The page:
My magazine quest has gotten expensive, so I’m driving an 18-wheeler to make some money. I speak into my voice recorder. “Trucker’s log. Date: 6-6, midnight. Weather conditions: clear, but no moonlight. Cargo: timber products. Many rigs headed same direction.”
The chimpanzee in the passenger’s seat raises one hand towards me, repeatedly flashing three letters in sign language. He must have seen the billboard. I don’t understand sign, but I’ve learned those three letters: K-F-C.
“We had Kentucky Fried Chicken for lunch, Bobo. Let’s have something else for dinner.”
Bobo jumps up and down in his seat, shrieking out a primordial jungle call.
“Put your seat belt back on, Bobo!”
A pair of gorilla arms reach forward from the sleeping area, signing furiously.
“I don’t understand sign, Herman. I didn’t understand it yesterday, I didn’t understand it ten minutes ago, and I don’t understand it now.”
A pair of orangutan arms reach forward, taking a pencil and pad of paper from the dashboard. A few seconds later, they pass back a written note.
I flip on an additional light and read the note out loud. “Herman needs to defecate. It is in your best interest to stop the truck. You can trust me in this matter. Fu Manchu.”
I drop the note and steer the truck onto an off-ramp. “You don’t have to sign your name on every note, Fu. I know who’s writing them.”
Fu puts his lips together and blows a flatulent noise at me.
“Shut up, Fu!”
… and that’s the story of how The Four Apes ended up in a small desert town with a corrupt sheriff, a gang of narco-traffickers looking to buy fissionable material for a nuclear weapon, and a tribe of American-Indians mutated by atomic bomb testing. The rest is history.
The Gift of the Ob-Men by Schuyler Hernstrom. An outcast wanders across a post-apocalyptic landscape. Mushroom men give him a third eye, which keeps him alive by letting him see into the past and future. Portions of the story remind me of Logan’s Run.
This Day, at Tilbury by Kat Otis. The Spanish Armada sails up the Thames, courtesy of priests who can call lighting down on opposing vessels. The English respond with fire-starting wizards.
At the Feet of Neptune’s Queen by Abraham Strongjohn. The King of Mars fights his way through a Neptunian labyrinth. This is a retro-style story, looking back to the days when we thought the other planets in our solar system might have habitable environments and alien races.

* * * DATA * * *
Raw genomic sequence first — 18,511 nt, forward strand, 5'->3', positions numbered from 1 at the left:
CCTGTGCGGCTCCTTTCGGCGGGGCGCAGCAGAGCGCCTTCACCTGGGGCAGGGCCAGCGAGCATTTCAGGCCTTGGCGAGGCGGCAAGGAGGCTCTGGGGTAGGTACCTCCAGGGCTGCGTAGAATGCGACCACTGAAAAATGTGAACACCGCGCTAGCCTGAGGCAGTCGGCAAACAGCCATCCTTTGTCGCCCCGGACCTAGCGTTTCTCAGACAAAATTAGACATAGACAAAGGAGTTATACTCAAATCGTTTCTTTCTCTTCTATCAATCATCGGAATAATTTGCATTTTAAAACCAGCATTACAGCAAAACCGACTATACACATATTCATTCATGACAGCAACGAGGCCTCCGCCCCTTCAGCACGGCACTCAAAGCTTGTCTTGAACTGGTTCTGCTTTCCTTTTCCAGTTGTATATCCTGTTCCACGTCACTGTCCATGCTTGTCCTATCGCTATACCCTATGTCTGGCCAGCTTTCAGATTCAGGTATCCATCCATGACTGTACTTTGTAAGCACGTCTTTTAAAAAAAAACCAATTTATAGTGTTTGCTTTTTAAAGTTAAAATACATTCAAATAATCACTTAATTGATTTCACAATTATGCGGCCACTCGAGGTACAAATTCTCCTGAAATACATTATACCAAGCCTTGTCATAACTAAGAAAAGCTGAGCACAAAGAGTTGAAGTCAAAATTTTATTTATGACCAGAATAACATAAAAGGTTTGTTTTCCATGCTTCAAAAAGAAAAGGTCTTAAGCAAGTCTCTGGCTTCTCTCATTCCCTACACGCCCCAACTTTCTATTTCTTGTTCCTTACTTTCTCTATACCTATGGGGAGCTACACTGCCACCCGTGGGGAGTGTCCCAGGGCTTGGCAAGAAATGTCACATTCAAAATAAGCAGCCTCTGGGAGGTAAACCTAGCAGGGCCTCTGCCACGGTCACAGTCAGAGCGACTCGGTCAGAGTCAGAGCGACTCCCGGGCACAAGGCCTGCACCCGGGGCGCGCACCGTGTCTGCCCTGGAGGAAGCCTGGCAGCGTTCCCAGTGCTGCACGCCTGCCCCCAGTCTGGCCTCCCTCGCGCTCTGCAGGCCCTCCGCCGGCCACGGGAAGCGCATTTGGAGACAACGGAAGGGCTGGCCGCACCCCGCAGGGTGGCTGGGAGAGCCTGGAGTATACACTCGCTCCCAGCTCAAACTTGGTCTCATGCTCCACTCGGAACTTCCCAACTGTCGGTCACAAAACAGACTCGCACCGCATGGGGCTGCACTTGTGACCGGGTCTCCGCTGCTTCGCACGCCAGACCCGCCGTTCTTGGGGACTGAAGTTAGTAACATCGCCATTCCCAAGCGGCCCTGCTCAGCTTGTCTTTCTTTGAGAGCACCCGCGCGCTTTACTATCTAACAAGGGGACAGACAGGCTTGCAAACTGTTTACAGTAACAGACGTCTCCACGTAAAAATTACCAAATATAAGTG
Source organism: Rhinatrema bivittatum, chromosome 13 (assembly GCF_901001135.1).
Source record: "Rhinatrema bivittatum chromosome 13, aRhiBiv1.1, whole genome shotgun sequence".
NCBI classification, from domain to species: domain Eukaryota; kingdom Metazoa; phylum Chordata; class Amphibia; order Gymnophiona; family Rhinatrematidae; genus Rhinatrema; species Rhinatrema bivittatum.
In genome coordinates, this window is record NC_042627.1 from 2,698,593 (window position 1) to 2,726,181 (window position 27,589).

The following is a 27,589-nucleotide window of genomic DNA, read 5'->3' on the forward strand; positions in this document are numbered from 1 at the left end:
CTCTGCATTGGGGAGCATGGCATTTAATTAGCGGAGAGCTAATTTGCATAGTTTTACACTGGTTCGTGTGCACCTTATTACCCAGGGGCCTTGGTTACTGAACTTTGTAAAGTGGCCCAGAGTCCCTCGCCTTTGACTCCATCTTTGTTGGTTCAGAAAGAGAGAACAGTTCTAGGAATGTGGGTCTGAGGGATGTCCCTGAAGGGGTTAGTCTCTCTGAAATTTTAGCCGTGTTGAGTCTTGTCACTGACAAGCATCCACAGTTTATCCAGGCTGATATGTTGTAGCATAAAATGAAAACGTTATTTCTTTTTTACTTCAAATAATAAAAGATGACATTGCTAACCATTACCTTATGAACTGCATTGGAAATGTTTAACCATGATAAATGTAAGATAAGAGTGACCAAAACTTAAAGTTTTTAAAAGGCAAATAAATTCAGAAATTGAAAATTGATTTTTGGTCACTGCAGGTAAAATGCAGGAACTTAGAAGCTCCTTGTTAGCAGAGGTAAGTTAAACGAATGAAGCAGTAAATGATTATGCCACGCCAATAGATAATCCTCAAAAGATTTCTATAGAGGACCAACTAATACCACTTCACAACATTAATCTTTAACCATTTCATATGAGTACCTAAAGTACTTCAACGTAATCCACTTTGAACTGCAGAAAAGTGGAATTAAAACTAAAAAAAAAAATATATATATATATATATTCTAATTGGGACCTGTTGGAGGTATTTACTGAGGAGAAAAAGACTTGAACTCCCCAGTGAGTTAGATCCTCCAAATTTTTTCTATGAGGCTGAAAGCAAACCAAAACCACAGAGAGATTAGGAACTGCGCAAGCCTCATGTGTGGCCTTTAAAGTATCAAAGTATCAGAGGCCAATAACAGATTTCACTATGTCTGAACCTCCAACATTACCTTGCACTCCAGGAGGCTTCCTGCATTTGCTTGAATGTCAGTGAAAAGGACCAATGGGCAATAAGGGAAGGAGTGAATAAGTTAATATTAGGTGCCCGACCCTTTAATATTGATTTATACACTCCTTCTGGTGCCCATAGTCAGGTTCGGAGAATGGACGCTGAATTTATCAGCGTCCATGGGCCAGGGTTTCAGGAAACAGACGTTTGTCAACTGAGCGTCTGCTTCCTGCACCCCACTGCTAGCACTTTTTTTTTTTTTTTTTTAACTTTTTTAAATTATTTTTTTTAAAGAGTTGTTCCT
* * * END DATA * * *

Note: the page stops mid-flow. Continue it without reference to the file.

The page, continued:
Rose by Any Other Name by Brian Lowe. A Doctor Who-inspired story, with time travel and an intelligent gorilla. There is a bit of a surprise at the end.
Late Bloom by Melanie Rees. A steampunk airship story, with an abused-woman main character who decides to fight back.
The Hour of the Rat by Donald Uitvlugt. A servant girl in Tokugawa-era Japan tries to retrieve her stolen property. This was my favorite short story in the magazine, although it was furthest from Cirsova’s heroic-warrior theme.
A Hill of Stars by Misha Burnett. I’ve interviewed Misha, and reviewed several of his books: Catskinner’s Book, Cannibal Hearts, and The Worms of Heaven. I think he hit a home run with this HP Lovecraft-inspired story. It begins with the hero as the servant of a seemingly-immortal Old One which wills/allows itself to die. I particularly enjoyed the settings: the Old One city with features of the wrong size and in the wrong places for humans, the wide-open grasslands, and the freshwater ocean. Nothing says ancient like “freshwater ocean”. The hero encounters other humans, dinosaurs, and something the Old Ones left behind.
The day after reading this story, questions started popping up in my mind. Why were there humans in such an ancient setting? Did the Old Ones take them back in time? Are modern humans actually an ancient species who survived the age of the dinosaurs in a small enclave? Wait, did the story even say it was set on Earth? Did it even say the characters were humans? Misha’s writing kept me so immersed in the story that none of these thoughts crept into my mind while I read.
This is the kind of writing that keeps me reading sci-fi/fantasy — it first pulls you into the story and holds your attention, then sparks your imagination and gives you ideas for stories of your own. Misha might be out of the novel-writing business, but now that I’ve read this novelette, I really hope he’ll write more short fiction.
Influences for today’s intro story include BJ and the Bear, Every Which Way But Loose, the lyrics to the song “Convoy”, Planet of the Apes, and the arcade game Eighteen Wheeler. “Shut up, Fu” is an echo of the A-Team intro story to my interview of Cirsova’s founder/editor.
I’ve given Cirsova a higher average score than many of the others in my magazine quest, but I’m not ending the quest just yet. I’ll certainly buy Cirsova’s second issue (and review it here), but Cirsova has a specific focus, and for the winner of the quest, I’m looking for a more general sci-fi magazine.
If you’ve read this first issue of Cirsova, leave a comment below and let me know what you thought of it.